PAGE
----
The team addressed the issue of disconnect between scientists and the general public with their outreach project. Hundreds of people stopped by their little booth at the Exploratorium, an interactive science museum in San Francisco, including lawyers, teachers and more. Their presentation, titled “Super Science: The Genetics Behind Superheroes,” helped raise awareness of synthetic biology in an interesting way. The students researched real super hero genes found in nature and paired it with pamphlets that had brief descriptions about synthetic biology. As people stopped by the students would gage visitors knowledge and try to help further expand their awareness of synthetic biology.


Booth at the Exploratorium

The team also set up a more interactive component to their outreach project by setting up a station where visitors could pick out a super power from a bucket and get a caricature drawn of them as a super hero. There were two buckets guests could choose from, one had superpowers created by synthetic biology and the other one had random mutations. The students tried to make the outcomes realistic. If you picked from the random mutations bucket most of slips said third degree burns or death while slips from the synthetic biology bucket would give you super powers from that were bioengineered from genes in animals. The station was a hit and afterwards some middle school teachers stopped by and asked the team to develop a curriculum for middle school students.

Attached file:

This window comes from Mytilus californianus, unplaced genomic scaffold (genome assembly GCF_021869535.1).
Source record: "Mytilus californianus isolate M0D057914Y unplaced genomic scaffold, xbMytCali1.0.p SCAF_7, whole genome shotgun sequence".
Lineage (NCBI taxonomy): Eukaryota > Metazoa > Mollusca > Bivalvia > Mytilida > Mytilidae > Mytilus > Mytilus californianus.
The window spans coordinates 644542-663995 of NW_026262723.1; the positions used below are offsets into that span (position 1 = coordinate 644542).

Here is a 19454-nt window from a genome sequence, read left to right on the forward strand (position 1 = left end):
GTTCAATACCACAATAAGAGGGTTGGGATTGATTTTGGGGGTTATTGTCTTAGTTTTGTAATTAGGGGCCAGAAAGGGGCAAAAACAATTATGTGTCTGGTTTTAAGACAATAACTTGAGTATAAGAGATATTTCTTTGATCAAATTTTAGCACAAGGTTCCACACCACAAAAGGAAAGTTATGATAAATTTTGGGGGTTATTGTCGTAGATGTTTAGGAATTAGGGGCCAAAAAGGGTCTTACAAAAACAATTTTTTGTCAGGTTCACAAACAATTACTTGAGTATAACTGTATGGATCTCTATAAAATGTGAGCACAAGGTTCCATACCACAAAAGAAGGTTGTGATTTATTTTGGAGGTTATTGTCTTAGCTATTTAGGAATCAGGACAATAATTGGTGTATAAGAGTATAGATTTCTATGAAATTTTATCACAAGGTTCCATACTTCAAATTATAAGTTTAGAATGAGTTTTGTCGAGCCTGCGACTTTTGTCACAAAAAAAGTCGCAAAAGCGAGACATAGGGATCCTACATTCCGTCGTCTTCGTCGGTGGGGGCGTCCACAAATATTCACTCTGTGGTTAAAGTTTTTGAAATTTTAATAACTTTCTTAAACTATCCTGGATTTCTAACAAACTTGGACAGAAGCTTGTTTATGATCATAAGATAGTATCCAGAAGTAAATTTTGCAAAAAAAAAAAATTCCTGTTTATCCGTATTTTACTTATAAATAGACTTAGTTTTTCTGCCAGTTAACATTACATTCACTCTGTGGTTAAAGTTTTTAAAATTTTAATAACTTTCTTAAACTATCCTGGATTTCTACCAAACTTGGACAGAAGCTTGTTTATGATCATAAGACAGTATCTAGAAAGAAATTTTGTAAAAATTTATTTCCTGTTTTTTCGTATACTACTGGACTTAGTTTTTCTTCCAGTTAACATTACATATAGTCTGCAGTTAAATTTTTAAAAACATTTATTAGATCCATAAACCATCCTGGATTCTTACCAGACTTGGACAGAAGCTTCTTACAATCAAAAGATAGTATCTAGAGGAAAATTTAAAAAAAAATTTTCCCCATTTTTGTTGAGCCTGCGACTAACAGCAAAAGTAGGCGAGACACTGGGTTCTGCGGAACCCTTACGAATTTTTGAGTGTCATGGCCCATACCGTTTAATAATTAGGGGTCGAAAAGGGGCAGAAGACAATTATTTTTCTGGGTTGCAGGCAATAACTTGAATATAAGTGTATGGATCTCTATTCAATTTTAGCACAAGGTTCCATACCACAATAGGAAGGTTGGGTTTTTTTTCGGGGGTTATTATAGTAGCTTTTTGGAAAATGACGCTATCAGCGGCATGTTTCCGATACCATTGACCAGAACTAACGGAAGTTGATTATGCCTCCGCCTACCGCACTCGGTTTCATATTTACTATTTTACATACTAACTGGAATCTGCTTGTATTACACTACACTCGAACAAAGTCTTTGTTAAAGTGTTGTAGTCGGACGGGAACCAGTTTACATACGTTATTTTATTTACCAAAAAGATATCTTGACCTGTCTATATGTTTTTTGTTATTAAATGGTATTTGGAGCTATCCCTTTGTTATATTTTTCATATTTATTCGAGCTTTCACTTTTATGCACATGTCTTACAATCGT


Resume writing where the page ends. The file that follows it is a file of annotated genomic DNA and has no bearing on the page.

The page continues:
This year’s UCSF-UCB team made the most out of their iGEM experience through interacting with the scientific community by forming partnerships and connecting their project to the outside world. They really embraced the spirit of iGEM and Kara articulates,

“I think it gave the students a really good taste of what it’s like to be in science and what its like to go to these scientific conferences. This is what scientists do on a regular basis. We go, we travel, we meet people from our field and from closely related fields. We present our work and get feedback.”

iGEM not only gives students the opportunity to develop skills in the lab but also teaches them how to interact with other scientists and general public.

To learn more about the team’s project click here!

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Daniel Goldfarb